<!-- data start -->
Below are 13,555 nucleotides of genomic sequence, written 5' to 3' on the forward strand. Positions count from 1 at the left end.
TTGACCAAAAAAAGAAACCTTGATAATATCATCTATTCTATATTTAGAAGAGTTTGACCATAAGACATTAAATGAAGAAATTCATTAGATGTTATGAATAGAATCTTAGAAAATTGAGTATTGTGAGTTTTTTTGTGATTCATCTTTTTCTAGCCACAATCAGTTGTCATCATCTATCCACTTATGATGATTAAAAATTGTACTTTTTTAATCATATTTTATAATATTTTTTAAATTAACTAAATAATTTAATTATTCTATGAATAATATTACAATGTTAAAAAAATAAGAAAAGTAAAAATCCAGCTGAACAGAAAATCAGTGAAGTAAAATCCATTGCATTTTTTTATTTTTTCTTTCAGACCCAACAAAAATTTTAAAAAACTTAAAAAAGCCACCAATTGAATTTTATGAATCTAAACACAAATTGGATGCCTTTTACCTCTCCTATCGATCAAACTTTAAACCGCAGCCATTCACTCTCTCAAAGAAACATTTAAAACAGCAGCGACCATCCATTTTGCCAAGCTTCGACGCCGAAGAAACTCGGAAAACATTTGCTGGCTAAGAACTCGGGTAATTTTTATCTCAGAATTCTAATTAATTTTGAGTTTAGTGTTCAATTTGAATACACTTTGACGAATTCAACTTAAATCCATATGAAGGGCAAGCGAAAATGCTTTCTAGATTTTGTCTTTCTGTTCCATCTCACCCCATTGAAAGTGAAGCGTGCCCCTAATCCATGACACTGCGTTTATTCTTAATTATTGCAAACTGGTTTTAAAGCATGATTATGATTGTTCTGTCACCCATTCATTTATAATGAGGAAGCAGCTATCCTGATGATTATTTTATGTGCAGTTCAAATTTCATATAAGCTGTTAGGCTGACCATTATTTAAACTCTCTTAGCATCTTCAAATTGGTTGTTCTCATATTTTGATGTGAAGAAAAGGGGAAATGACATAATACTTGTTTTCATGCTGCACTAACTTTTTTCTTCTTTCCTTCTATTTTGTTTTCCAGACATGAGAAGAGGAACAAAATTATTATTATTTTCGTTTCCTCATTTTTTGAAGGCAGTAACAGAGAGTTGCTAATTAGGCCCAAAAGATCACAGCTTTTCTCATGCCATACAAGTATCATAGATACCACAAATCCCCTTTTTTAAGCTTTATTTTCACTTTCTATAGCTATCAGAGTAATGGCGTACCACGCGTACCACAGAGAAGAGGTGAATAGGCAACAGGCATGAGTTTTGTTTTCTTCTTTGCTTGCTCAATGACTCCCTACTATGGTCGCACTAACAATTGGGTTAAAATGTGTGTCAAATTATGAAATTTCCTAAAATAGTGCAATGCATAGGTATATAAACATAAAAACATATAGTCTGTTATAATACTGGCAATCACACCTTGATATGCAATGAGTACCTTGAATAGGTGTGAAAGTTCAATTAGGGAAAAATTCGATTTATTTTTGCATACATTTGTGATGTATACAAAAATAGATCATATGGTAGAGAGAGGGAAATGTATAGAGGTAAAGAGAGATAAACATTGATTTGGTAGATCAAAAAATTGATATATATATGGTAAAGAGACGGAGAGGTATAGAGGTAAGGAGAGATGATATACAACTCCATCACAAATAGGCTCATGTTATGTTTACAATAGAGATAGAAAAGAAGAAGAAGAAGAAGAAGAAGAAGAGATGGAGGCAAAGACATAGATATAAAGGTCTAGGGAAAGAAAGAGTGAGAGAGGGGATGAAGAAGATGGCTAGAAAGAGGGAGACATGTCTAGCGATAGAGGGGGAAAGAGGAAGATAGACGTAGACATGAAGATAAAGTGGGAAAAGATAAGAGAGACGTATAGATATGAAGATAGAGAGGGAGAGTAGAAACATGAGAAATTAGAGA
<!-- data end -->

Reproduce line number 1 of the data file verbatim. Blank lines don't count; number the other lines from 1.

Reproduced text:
Below are 13,555 nucleotides of genomic sequence, written 5' to 3' on the forward strand. Positions count from 1 at the left end.